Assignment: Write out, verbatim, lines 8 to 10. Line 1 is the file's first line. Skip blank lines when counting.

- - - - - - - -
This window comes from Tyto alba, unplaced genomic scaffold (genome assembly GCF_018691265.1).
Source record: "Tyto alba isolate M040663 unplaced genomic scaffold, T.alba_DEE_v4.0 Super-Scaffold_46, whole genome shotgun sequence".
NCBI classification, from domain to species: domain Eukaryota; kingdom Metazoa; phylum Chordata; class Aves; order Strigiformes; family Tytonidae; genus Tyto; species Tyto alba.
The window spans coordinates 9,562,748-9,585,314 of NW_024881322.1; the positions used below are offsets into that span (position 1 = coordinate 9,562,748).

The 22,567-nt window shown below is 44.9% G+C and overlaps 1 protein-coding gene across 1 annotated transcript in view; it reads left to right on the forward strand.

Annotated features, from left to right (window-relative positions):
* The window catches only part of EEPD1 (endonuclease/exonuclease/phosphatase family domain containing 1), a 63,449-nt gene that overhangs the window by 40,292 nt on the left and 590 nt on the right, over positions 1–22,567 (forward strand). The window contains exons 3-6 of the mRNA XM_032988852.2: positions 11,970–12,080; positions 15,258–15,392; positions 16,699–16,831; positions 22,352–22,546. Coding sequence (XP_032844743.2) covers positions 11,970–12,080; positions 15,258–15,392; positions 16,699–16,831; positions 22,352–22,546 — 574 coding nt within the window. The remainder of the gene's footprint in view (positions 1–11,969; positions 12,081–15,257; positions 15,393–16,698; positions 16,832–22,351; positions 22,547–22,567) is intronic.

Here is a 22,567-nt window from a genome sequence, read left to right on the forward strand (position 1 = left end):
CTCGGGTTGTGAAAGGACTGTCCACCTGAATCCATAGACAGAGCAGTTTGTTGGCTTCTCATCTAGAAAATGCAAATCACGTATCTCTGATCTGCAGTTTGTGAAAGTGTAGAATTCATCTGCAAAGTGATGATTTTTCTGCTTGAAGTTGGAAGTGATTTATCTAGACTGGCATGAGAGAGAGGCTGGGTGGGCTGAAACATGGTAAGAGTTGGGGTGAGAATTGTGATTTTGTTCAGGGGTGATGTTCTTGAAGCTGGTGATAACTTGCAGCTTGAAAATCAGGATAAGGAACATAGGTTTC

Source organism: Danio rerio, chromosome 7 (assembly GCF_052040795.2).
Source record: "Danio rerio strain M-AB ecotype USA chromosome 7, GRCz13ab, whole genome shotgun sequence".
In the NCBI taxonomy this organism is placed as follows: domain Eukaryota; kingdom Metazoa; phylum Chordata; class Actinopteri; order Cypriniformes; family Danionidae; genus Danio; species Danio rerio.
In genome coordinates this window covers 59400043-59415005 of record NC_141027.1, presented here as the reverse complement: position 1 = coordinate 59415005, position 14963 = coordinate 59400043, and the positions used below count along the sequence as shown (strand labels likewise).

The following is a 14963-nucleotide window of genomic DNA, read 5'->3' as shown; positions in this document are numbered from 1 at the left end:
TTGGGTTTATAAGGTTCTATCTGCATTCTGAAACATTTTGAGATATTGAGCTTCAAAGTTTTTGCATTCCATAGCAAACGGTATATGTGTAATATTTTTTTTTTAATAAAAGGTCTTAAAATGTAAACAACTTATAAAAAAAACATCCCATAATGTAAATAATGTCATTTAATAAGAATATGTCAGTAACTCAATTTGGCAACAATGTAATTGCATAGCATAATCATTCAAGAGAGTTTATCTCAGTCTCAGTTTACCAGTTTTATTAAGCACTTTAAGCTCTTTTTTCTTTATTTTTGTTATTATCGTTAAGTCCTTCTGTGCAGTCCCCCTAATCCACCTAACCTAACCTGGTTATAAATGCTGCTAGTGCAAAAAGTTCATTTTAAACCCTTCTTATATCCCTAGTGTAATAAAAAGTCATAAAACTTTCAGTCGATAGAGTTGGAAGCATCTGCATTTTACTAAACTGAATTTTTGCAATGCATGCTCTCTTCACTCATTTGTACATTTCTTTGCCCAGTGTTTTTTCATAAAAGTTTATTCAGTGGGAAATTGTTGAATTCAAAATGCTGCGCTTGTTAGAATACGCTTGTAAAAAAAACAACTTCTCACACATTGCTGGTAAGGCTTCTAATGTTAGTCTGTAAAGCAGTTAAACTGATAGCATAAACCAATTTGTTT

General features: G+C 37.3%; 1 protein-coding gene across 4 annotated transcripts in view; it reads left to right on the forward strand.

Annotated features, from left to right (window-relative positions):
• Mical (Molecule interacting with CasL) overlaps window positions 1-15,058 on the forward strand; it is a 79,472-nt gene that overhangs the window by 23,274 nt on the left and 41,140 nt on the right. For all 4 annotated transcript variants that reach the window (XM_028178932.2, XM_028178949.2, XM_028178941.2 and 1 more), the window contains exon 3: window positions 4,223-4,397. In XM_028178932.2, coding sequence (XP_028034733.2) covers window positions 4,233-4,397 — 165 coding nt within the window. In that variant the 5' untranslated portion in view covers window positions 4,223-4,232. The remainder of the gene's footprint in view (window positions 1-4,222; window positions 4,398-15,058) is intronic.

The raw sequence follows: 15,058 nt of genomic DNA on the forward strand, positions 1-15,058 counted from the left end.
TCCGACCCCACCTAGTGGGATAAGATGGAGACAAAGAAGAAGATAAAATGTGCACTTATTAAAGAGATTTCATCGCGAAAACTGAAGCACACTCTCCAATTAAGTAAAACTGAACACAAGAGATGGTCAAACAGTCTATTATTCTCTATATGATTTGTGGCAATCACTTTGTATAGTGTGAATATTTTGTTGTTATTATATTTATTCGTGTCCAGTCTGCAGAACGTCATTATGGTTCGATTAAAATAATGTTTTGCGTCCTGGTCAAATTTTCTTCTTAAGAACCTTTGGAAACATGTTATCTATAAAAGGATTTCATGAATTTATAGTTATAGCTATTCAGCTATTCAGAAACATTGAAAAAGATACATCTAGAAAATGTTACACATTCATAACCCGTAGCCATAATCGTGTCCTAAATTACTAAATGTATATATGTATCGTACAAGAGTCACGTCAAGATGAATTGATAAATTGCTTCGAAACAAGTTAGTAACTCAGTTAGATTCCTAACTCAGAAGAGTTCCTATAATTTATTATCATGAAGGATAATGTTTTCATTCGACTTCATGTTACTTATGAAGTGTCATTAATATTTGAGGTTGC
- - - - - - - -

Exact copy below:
Here is a 22,567-nt window from a genome sequence, read left to right on the forward strand (position 1 = left end):
CTCGGGTTGTGAAAGGACTGTCCACCTGAATCCATAGACAGAGCAGTTTGTTGGCTTCTCATCTAGAAAATGCAAATCACGTATCTCTGATCTGCAGTTTGTGAAAGTGTAGAATTCATCTGCAAAGTGATGATTTTTCTGCTTGAAGTTGGAAGTGATTTATCTAGACTGGCATGAGAGAGAGGCTGGGTGGGCTGAAACATGGTAAGAGTTGGGGTGAGAATTGTGATTTTGTTCAGGGGTGATGTTCTTGAAGCTGGTGATAACTTGCAGCTTGAAAATCAGGATAAGGAACATAGGTTTC

Source organism: Danio rerio, chromosome 7 (assembly GCF_052040795.2).